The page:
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Blue Jays unveil completed Phase 1 of Rogers Centre renovations ahead of home opener


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From left, Toronto Blue Jays president Mark Shapiro, Rogers Chairman Edward Rogers, and Rogers CEO Tony Staffieri, cut a giant ribbon in the outfield to unveil new renovations completed to the Rogers Centre stadium, home of the Toronto Blue Jays, in Toronto, Thursday, April 6, 2023. THE CANADIAN PRESS/Cole Burston

By Tyler Griffin in Toronto

Toronto Blue Jays fans can expect new ways to experience a baseball game live this season, after the first phase of renovations at Rogers Centre were unveiled Thursday.

The new features were revealed following a ribbon-cutting ceremony led by Blue Jays president and CEO Mark Shapiro, along with Rogers chairman Edward Rogers and CEO Tony Staffieri. The Blue Jays are currently on a 10-game road trip to start their season, due to the ballpark renovations.

“We’ll try to create experiences for every type of fan, not just one type of fan. We’re going to get our fans closer to our players, probably closer to the visiting players than they want, but that’s OK,” said Shapiro ahead of the ceremony.

“We’re going to allow them to connect with each other and with our fans in ways they never have before … an opportunity to modernize fan experience.”

All 500-level seats have been replaced largely to make room for open social spaces, including the family-oriented Park Social over left field, a colourful and childlike area designed to replicate sitting in one of the city’s many parks. Another notable new feature in the 500s is the Corona Rooftop Patio, a spacious social area which will allow fans to take in Toronto’s impressive skyline and have a drink while watching a game.

Lower down, the stadium’s outfield walls and bullpens have been raised, meaning relief pitchers will be warming up within metres of fans. The Catch Bar in the 100 level hangs right above the visitor’s bullpen.

When asked if there were any security concerns surrounding the proximity and access of fans to players, senior manager of project management for the Blue Jays Sanj Perera said they have increased their security control.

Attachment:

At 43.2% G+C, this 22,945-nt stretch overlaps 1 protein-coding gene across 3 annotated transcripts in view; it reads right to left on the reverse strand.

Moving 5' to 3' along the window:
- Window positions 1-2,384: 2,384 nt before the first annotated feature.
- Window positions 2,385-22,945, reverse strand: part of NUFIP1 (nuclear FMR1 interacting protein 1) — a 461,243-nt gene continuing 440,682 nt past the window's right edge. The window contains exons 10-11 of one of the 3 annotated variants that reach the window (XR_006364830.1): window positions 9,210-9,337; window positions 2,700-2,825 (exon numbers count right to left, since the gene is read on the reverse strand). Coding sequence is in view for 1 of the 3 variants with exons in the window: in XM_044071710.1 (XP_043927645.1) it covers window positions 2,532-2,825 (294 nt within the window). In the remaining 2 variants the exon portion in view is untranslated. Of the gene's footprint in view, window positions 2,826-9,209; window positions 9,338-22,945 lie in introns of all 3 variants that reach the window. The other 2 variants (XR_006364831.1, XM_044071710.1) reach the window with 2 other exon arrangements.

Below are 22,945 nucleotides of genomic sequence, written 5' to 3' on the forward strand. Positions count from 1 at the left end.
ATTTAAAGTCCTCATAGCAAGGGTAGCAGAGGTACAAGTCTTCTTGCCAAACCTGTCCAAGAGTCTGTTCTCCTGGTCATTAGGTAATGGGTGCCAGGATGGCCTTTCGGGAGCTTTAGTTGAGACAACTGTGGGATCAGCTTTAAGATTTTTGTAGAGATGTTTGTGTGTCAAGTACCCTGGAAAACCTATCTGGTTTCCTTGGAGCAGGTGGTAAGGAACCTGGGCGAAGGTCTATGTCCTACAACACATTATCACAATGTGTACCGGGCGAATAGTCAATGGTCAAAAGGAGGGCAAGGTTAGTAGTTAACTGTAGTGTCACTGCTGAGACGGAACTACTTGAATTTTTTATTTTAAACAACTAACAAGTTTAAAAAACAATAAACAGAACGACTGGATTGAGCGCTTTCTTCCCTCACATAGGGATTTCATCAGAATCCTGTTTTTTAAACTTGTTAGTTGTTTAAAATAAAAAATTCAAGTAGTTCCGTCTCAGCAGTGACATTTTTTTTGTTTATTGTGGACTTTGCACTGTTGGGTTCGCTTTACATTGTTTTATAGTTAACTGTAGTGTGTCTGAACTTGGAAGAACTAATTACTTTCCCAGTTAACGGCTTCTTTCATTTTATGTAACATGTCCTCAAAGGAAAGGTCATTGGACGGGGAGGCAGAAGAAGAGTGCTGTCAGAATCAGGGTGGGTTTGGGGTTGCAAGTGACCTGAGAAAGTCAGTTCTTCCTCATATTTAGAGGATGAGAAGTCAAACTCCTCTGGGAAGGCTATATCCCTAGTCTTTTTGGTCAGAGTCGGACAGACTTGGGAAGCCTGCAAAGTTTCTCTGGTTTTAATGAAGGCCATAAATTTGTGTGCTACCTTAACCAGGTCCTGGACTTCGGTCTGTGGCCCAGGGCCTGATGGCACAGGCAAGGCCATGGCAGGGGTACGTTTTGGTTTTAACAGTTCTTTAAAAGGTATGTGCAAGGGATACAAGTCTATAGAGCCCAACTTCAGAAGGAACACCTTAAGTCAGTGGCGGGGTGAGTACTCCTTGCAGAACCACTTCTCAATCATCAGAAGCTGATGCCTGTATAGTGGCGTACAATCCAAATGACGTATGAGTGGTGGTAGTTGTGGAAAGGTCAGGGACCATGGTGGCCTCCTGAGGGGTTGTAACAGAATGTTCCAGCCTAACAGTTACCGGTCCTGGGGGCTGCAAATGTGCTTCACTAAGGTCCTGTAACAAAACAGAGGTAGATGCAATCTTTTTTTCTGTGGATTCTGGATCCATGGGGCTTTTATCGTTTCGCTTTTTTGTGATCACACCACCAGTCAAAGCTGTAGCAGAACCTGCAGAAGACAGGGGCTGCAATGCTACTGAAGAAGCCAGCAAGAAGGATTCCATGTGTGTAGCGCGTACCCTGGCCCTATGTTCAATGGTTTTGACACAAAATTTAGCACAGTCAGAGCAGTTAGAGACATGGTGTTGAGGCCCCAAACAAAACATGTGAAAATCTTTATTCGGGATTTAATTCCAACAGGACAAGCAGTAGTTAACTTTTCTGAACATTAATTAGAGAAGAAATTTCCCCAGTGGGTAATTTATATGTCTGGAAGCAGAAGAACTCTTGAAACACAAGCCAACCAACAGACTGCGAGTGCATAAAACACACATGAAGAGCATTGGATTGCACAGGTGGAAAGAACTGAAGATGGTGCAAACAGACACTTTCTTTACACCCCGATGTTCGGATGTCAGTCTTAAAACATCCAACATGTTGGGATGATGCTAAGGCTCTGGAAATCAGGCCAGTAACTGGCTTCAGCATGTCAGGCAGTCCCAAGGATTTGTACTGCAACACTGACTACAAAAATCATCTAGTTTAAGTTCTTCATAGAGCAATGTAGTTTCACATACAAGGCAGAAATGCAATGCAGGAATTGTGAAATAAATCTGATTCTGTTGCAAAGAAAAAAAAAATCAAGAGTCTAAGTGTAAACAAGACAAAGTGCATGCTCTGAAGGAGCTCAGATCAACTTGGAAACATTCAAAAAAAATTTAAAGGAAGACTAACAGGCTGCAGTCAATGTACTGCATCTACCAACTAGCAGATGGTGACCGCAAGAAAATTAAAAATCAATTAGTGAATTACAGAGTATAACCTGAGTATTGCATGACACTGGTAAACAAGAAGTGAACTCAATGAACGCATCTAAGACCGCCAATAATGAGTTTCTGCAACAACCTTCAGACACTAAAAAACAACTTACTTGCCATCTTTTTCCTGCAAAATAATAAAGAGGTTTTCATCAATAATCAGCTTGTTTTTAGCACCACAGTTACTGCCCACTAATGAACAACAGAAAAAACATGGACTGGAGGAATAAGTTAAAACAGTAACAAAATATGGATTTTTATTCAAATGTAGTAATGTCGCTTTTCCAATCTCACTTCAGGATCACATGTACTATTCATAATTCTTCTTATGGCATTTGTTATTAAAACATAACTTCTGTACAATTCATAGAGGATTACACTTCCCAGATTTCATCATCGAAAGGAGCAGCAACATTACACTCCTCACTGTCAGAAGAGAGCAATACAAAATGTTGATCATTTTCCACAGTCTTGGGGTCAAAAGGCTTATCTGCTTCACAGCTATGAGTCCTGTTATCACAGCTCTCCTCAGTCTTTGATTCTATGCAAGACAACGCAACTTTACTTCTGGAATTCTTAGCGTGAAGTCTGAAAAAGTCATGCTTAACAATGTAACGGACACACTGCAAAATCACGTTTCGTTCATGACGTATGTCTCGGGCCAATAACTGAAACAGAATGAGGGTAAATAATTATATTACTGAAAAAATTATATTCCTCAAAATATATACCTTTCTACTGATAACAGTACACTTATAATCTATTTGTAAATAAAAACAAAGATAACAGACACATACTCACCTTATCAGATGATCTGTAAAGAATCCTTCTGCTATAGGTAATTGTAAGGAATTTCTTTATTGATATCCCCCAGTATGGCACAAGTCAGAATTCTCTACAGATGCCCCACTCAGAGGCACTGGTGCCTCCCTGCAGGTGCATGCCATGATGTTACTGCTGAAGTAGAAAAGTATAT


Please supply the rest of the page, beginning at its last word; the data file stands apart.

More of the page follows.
“To say there won’t be heckling, that’s probably not the fair thing to say,” Perera said. “But we’re confident that we’ve got a good group of fans in Toronto and everyone’s going to abide by the rules.”

By closing the gap between the bullpen and stands, the outfield walls appear significantly higher. The lower outfield decks have also been removed, with new ones built lower to the field.

“The outfield was very symmetrical before. We’ve now raised most of the outfield,” said Perera. “We’ve done a lot of modelling. We believe that it’s going to stay net-neutral. We’re not expecting any major changes in terms of playability.”

Drastically changing the outfield seating has allowed the BlueJays to create the new “Outfield District,” featuring five “neighbourhoods” that encompass the rooftop patio, park and bars, as well as a 100 level bar area called The Stop in centre field.

The Stop is an ode to Rogers Centre’s history, as it was first designed in the 1980s to hold a transit station in the stadium’s north end. Although those plans fell through, the name will persist as a bar that showcases the many different neighbourhoods that Toronto’s transit system runs through.

The new Outfield District also comes with the introduction of a variety of different foods, intended to reflect the diversity of Toronto’s fan base. They include cultural offerings like Banh Mi and tacos, as well as new twists on classic ball game fare, like the much-anticipated poutine hotdog. A new “Tap N’ Go” automated shop will let fans quickly grab a beverage or snack, without having to wait in long lines and potentially miss gameplay.

The WestJet Flight Deck in the 200 level has been refreshed with retro arcade games and a new brewery-style menu.

The Blue Jays have already introduced new $20 general admission tickets for the new Outfield District, though single game tickets provide fans with a reserved bowl seat in addition to access to the outfield areas.

This completed first phase of renovations, which began in October 2022, focused on spectators and the second step — slated for next off-season — is concerned with behind-the-scenes and players-only areas.

Perera said that Phase 1, while successful, was challenging because the major overhaul was done on a tight schedule.

“We will continue to work with our partners to get the best schedule, best sequencing, best phasing, and move that into Phase 2,” he said. “There’s a lot of work on Phase 2.”

The entire multi-year renovation project comes with a price tag of approximately $300 million, according to a media handout.

This report by The Canadian Press was first published April 6, 2023.

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India suspends visa services in Canada and rift widens between countries

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India’s visa processing centre in Canada suspended services Thursday as a rift widened between the countries after Canada’s leader said India may have been involved in the killing of a Canadian citizen. The High Commission of India is seen in Ottawa, Wednesday, Sept. 20, 2023. THE CANADIAN PRESS/Patrick Doyle

New Delhi

India’s visa processing centre in Canada suspended services Thursday as a rift widened between the countries after Prime Minister Justin Trudeau said India may have been involved in the killing of a Canadian citizen.

Trudeau told Parliament on Monday that there were “credible allegations” of Indian involvement in the assassination of Sikh independence activist Hardeep Singh Nijjar, who had been wanted by India for years and was gunned down in June outside the temple he led.